From March of 1961, this Film Bulletin blurb repeats the Red Skelton casting thought and gives us a bit more of a description for The Maid and the Martian.  Was A.I.P. perhaps seeking to exploit the TV success of My Favorite Martian?  I guess not — a quick check tells us that the Ray Walston-Bill Bixby hit show made its debut in 1963.

Arkoff & Nicholson’s wanted a ‘wider range of product’ that could still appeal to teens — hopefully formulas that would keep the censors at bay. The tag line for Maid/Martian makes us wonder if they wanted to tie their old alien invasion film It Conquered the World (1956) in with a romantic teen comedy.

Perhaps A.I.P. backed away from the project in April of 1962, when Buena Vista’s Moon Pilot was released.  It pairs NASA astronaut Tom Tryon with Dany Saval, an alien beauty from the star Beta Lyrae. It can boast a charming song by the Sherman Brothers, even if it’s something of a proto- shook-up shopping cart movie.  One more American-International film concerned a romance with an alien: in 1964 they distributed the interesting, serious English sci-fi film Unearthly Stranger.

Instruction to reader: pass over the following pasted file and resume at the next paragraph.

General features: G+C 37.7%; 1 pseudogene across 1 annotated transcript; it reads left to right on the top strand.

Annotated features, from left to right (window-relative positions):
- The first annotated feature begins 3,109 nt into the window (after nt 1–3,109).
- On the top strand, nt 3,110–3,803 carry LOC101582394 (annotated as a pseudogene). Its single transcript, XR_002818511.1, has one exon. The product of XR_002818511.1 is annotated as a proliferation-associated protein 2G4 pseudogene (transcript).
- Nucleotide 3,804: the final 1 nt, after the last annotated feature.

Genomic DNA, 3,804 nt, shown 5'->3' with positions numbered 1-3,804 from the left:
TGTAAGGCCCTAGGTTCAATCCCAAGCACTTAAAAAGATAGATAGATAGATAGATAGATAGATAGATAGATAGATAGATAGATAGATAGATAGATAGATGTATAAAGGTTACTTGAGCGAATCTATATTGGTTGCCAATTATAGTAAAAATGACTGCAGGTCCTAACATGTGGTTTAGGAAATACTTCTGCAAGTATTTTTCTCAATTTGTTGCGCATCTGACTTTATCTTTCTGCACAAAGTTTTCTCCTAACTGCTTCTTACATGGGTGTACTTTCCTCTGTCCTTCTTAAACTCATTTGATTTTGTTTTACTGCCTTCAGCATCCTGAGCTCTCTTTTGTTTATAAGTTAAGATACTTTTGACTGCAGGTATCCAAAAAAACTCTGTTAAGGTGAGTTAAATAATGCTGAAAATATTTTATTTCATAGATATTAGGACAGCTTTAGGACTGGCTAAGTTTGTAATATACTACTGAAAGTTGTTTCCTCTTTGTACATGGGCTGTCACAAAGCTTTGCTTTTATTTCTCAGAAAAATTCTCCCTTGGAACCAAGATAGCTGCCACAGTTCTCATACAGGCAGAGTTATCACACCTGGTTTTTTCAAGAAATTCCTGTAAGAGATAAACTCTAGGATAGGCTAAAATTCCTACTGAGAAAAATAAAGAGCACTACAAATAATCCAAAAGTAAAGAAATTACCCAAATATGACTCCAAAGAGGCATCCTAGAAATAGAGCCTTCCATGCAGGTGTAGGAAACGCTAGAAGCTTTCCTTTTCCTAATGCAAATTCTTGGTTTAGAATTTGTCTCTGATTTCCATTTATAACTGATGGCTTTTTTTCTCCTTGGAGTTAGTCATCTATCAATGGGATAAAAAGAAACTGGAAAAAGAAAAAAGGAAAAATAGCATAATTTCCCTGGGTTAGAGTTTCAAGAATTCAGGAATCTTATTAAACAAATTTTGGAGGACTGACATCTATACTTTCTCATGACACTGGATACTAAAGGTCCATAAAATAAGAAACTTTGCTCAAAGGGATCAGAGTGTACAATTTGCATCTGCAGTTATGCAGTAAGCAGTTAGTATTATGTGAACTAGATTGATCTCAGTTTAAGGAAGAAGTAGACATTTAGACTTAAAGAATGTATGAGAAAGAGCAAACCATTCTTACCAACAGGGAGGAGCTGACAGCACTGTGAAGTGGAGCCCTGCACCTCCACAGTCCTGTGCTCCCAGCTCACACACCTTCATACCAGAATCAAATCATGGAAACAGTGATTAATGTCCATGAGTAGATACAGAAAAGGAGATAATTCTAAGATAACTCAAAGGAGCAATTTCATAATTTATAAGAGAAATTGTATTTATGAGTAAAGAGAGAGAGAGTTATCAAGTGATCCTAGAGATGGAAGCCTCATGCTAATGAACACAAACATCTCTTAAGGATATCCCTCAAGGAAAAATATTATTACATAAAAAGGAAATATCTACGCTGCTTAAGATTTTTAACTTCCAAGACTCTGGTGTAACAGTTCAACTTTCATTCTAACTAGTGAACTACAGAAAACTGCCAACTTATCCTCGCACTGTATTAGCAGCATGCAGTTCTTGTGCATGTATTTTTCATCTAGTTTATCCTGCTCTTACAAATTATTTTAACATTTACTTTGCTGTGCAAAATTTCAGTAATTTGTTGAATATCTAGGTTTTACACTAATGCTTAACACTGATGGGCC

In the summer of 1963 A.I.P.’s Beach Party found a ‘safe’ formula to target the all-important teen audience, which perhaps made Joe Barbera’s The Maid and the Martian redundant. Elements from the play eventually ended up in the fourth or fifth ‘Beach Party’ movie Pajama Party (November 1964). The negligeé more or less became a bikini: the storyline introduces an alien invader named Go-Go (ex-Disney star Tommy Kirk) to A.I.P.’s established beach party regulars. Go-Go eventually falls for Annette Funicello’s Connie, and betrays his invader cohorts. The alien invasion angle doesn’t alter the Beach Party formula — Jody McCrea plays a big lunk named Big Lunk; Donna Loren, Bobbi Shaw, Teri Garr and Toni Basil dance; and the movie shoehorns-in ‘adult’ stars Elsa Lanchester, Dorothy Kilgallen, Dorothy Lamour, Don Rickles and Buster Keaton. Frankie Avalon is present, but only as a second-banana Martian named Socum.